Friday, March 29, 2013

In a few weeks I will happily celebrate 30 years of priestly ordination. In 30 years I have been blessed to be invited into the hearts and souls of God's people, in moments of intense pain, deep grief, paralyzing puzzlement, and unbounded joy. I have seldom heard a more penetrating reflection on priesthood than that of Pope Francis at today's Chrism Mass in Rome. Reflecting on the flowing oil spoken of in Psalm 133, Pope Francis said, "A good priest can be recognized by the way his people are anointed. This is a clear test. When our people are anointed with the oil of gladness, it is obvious: for example, when they leave Mass looking as if they have heard good news. Our people like to hear the Gospel preached with “unction”, they like it when the Gospel we preach touches their daily lives, when it runs down like the oil of Aaron to the edges of reality, when it brings light to moments of extreme darkness, to the 'outskirts' where people of faith are most exposed to the onslaught of those who want to tear down their faith. People thank us because they feel that we have prayed over the realities of their everyday lives, their troubles, their joys, their burdens and their hopes. And when they feel that the fragrance of the Anointed One, of Christ, has come to them through us, they feel encouraged to entrust to us everything they want to bring before the Lord: 'Pray for me, Father, because I have this problem', 'Bless me', 'Pray for me' – these words are the sign that the anointing has flowed down to the edges of the robe, for it has turned into prayer. The prayers of the people of God. " I say, "Thank you, God, for the privilege and honor of being a priest of Jesus Christ."

March 28, 2013
Msgr. William J. King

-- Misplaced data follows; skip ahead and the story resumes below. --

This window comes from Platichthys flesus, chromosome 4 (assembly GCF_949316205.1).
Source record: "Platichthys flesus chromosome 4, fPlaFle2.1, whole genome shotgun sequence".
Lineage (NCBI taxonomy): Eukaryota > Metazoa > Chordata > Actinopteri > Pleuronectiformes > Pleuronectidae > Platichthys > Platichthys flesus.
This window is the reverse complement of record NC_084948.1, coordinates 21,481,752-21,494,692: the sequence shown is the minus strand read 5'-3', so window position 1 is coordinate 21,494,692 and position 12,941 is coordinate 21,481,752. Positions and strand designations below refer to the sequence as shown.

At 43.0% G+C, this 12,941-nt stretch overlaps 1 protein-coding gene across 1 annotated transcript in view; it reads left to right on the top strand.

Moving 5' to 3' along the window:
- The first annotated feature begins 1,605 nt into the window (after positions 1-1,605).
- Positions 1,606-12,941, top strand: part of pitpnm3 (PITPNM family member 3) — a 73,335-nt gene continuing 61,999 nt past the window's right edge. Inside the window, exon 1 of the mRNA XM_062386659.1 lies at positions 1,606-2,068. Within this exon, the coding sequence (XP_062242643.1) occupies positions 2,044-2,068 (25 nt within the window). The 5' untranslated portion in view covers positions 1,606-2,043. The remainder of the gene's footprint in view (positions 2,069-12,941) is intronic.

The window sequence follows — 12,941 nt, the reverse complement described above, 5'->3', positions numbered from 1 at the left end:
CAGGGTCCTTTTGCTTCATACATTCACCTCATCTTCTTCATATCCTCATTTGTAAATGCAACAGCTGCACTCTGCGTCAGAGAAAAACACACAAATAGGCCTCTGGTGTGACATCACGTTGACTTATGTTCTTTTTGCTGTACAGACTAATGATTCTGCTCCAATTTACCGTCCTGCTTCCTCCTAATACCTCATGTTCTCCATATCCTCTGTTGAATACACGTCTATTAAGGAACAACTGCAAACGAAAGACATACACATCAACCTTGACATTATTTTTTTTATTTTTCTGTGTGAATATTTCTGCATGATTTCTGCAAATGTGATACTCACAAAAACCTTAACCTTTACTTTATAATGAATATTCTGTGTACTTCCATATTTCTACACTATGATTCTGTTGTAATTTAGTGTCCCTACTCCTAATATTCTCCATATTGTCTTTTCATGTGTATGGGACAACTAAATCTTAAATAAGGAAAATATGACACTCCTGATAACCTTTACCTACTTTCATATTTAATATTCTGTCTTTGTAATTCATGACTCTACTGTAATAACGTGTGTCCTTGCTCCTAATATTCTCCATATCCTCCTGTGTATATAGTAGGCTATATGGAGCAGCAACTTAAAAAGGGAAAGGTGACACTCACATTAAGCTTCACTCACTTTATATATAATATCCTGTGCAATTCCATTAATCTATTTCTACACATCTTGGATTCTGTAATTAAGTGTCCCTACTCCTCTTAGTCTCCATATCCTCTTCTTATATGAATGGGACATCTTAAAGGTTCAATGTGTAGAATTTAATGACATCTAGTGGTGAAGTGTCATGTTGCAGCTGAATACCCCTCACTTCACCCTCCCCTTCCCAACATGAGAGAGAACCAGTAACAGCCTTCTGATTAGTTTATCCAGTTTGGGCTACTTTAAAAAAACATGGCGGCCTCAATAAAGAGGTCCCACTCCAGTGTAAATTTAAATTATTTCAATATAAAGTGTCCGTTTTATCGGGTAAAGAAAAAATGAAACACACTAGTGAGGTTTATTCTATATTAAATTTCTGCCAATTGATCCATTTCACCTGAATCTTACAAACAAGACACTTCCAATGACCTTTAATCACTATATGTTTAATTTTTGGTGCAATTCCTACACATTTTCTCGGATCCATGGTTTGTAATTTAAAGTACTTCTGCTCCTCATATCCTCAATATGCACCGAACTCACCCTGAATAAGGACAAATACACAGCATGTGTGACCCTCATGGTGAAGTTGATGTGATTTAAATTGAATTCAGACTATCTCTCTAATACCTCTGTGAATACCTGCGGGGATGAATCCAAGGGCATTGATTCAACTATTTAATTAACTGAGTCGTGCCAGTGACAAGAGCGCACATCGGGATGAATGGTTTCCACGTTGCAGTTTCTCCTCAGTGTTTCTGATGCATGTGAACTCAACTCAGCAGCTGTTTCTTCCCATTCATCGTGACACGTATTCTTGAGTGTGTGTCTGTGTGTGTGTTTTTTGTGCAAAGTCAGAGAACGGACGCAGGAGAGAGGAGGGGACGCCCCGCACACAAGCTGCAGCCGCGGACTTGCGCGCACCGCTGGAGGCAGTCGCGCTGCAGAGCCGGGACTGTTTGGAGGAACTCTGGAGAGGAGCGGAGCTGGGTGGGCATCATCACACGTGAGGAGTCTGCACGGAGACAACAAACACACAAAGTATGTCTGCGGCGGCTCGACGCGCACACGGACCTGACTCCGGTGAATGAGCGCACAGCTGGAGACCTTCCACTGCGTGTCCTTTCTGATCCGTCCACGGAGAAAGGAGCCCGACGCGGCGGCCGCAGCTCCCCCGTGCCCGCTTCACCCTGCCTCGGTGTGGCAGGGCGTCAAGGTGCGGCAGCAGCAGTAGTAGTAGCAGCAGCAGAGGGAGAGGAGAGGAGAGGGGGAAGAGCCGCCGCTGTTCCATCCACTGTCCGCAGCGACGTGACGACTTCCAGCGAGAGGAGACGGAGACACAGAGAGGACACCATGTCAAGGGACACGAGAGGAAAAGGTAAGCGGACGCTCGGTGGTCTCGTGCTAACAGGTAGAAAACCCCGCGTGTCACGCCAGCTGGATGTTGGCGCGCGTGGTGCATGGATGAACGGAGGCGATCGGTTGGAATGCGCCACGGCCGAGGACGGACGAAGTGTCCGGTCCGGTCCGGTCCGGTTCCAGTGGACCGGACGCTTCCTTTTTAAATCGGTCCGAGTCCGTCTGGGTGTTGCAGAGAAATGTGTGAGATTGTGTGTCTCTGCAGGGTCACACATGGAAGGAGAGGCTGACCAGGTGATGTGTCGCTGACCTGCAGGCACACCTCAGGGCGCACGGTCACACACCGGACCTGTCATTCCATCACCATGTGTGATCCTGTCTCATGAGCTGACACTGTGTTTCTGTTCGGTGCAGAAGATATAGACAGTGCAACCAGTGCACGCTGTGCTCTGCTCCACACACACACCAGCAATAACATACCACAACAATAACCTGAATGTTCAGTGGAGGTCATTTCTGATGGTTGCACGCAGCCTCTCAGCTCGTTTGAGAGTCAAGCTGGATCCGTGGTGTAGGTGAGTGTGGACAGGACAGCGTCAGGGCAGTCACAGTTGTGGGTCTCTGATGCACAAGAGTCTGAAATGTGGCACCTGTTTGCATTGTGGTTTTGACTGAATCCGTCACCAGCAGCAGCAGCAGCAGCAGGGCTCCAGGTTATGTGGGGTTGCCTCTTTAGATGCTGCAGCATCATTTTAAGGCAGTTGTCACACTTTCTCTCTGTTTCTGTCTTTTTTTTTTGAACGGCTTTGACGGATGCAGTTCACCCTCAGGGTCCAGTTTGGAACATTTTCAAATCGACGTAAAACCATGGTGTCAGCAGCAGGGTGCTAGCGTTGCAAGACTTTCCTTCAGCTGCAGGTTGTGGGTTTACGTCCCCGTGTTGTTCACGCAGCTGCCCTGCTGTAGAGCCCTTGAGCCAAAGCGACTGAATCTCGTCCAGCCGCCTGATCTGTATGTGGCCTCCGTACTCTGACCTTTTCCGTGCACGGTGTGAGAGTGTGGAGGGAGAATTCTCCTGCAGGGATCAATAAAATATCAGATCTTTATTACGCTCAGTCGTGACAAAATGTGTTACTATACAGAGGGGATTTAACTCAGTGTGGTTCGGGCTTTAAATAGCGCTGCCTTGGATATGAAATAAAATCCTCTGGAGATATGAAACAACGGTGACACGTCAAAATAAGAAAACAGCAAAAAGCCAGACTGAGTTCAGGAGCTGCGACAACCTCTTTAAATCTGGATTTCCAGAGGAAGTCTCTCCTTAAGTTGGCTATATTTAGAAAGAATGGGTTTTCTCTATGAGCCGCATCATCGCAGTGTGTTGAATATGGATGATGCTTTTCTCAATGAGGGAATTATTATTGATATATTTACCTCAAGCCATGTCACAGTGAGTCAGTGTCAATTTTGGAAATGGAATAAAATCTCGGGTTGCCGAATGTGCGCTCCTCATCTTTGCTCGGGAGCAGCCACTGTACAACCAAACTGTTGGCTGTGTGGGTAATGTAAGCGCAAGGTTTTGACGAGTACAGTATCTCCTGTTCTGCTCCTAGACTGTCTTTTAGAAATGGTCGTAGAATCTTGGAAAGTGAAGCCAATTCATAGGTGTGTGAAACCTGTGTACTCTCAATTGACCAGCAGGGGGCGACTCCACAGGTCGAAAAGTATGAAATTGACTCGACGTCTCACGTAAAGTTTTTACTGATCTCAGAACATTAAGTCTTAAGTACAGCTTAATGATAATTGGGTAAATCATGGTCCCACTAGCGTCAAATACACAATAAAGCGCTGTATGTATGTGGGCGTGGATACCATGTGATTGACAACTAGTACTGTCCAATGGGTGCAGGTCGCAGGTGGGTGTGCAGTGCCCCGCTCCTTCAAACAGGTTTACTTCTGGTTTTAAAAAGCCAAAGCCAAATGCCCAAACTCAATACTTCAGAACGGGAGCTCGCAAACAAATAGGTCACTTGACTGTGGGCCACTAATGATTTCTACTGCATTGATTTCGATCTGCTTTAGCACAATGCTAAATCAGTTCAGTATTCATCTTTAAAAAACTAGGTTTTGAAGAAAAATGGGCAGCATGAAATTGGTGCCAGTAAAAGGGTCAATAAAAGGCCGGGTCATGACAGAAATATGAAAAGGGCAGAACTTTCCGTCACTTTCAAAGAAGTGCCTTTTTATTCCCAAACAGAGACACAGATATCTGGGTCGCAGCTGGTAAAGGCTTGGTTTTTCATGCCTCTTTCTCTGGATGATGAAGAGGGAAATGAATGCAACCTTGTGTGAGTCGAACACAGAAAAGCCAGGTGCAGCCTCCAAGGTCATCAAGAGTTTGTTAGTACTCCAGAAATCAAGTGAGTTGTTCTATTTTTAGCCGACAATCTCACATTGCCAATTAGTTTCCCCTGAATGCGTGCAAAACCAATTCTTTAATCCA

This week reminds me of the power of words. The words we choose and how we use them gives power to our ideals and reveals our values. No choice of words is meaningless. Words can incite passion or grief, can win over hearts and minds, can hurt for life. As the US Supreme Court hears arguments over the constitutionality of California’s “Proposition 8” and the federal “Defense of Marriage Act” we see the power of words at work. Words and descriptors such as “for” and “against,” “anti” and “pro,” not to mention forceful words such as “rights” and “equality” all have great power. They also reveal much about the user of the words. Is there any commentator in the secular media who has not painted the argument before the court as one which “denies” same-sex couples the “right” to marry? Is there any commentator who has not referred to the two laws at bar as “anti” gay marriage? In fact, one commentator while portending to be impartial stated that the Defense of Marriage Act “was intended to single out gays and deny them marriage equality.” Words. Pay attention to how they are used to sway public opinion. They are powerful tools in an arsenal that can do as much damage as weapons of mass destruction. This week reminds me of the power of words. I wonder what words were used to sway the crowd to chant “Crucify him! Crucify him!” Words. They are not innocent. They are not harmless. Every revolution starts with words, every riot, every war. Words can lull us to sleep and rouse us to change a culture. This week, listen carefully to the words being placed in your ear, and pay attention to what they reveal about the author or speaker: through the careful choice of words, how does the speaker want to sway you? The chant of a crowd two millennia ago swayed a ruler to condemn to death a man he had declared innocent. “Crucify him!” Words are not meaningless.